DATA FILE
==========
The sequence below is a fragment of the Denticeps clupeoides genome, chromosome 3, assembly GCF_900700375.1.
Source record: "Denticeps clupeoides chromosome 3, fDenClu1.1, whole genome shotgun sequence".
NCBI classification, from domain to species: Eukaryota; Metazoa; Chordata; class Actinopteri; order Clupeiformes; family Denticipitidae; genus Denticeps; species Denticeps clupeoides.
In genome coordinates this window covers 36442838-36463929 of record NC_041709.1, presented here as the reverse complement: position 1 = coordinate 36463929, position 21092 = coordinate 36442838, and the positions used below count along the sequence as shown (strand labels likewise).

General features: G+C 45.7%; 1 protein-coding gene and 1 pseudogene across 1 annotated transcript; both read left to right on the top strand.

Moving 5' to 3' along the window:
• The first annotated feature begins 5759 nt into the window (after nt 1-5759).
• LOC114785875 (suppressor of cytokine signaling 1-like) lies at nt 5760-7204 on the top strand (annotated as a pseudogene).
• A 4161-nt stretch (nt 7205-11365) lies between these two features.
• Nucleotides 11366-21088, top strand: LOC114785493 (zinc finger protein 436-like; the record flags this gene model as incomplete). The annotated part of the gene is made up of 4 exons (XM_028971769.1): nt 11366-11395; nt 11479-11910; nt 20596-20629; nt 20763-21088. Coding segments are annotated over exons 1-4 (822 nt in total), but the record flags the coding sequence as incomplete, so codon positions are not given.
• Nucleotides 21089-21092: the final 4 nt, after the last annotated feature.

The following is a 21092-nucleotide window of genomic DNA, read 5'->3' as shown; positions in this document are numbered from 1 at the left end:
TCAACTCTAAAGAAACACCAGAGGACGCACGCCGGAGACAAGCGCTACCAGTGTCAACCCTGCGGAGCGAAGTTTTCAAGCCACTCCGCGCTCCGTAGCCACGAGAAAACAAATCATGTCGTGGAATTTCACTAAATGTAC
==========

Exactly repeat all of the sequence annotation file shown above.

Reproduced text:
The sequence below is a fragment of the Denticeps clupeoides genome, chromosome 3, assembly GCF_900700375.1.
Source record: "Denticeps clupeoides chromosome 3, fDenClu1.1, whole genome shotgun sequence".
NCBI classification, from domain to species: Eukaryota; Metazoa; Chordata; class Actinopteri; order Clupeiformes; family Denticipitidae; genus Denticeps; species Denticeps clupeoides.
In genome coordinates this window covers 36442838-36463929 of record NC_041709.1, presented here as the reverse complement: position 1 = coordinate 36463929, position 21092 = coordinate 36442838, and the positions used below count along the sequence as shown (strand labels likewise).

General features: G+C 45.7%; 1 protein-coding gene and 1 pseudogene across 1 annotated transcript; both read left to right on the top strand.

Moving 5' to 3' along the window:
• The first annotated feature begins 5759 nt into the window (after nt 1-5759).
• LOC114785875 (suppressor of cytokine signaling 1-like) lies at nt 5760-7204 on the top strand (annotated as a pseudogene).
• A 4161-nt stretch (nt 7205-11365) lies between these two features.
• Nucleotides 11366-21088, top strand: LOC114785493 (zinc finger protein 436-like; the record flags this gene model as incomplete). The annotated part of the gene is made up of 4 exons (XM_028971769.1): nt 11366-11395; nt 11479-11910; nt 20596-20629; nt 20763-21088. Coding segments are annotated over exons 1-4 (822 nt in total), but the record flags the coding sequence as incomplete, so codon positions are not given.
• Nucleotides 21089-21092: the final 4 nt, after the last annotated feature.

The following is a 21092-nucleotide window of genomic DNA, read 5'->3' as shown; positions in this document are numbered from 1 at the left end:
TCAACTCTAAAGAAACACCAGAGGACGCACGCCGGAGACAAGCGCTACCAGTGTCAACCCTGCGGAGCGAAGTTTTCAAGCCACTCCGCGCTCCGTAGCCACGAGAAAACAAATCATGTCGTGGAATTTCACTAAATGTAC